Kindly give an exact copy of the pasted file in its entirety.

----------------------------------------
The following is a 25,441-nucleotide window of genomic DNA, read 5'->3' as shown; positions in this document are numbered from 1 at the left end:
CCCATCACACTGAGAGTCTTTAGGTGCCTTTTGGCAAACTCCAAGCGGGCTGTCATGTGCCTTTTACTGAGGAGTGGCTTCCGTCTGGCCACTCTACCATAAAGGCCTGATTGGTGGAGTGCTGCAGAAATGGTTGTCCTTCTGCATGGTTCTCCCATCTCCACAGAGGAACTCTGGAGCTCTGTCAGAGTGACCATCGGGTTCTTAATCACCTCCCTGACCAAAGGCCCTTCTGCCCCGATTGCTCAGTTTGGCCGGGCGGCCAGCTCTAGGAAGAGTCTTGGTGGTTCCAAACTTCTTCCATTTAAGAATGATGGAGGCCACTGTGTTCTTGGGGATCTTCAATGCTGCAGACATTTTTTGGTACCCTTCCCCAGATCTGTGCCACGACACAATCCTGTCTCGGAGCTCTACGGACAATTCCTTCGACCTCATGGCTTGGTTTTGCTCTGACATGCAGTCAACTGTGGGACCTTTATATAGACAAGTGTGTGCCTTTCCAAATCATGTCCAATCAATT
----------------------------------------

The following is a 25,441-nucleotide window of genomic DNA, read 5'->3' as shown; positions in this document are numbered from 1 at the left end:
CCCATCACACTGAGAGTCTTTAGGTGCCTTTTGGCAAACTCCAAGCGGGCTGTCATGTGCCTTTTACTGAGGAGTGGCTTCCGTCTGGCCACTCTACCATAAAGGCCTGATTGGTGGAGTGCTGCAGAAATGGTTGTCCTTCTGCATGGTTCTCCCATCTCCACAGAGGAACTCTGGAGCTCTGTCAGAGTGACCATCGGGTTCTTAATCACCTCCCTGACCAAAGGCCCTTCTGCCCCGATTGCTCAGTTTGGCCGGGCGGCCAGCTCTAGGAAGAGTCTTGGTGGTTCCAAACTTCTTCCATTTAAGAATGATGGAGGCCACTGTGTTCTTGGGGATCTTCAATGCTGCAGACATTTTTTGGTACCCTTCCCCAGATCTGTGCCACGACACAATCCTGTCTCGGAGCTCTACGGACAATTCCTTCGACCTCATGGCTTGGTTTTGCTCTGACATGCAGTCAACTGTGGGACCTTTATATAGACAAGTGTGTGCCTTTCCAAATCATGTCCAATCAATT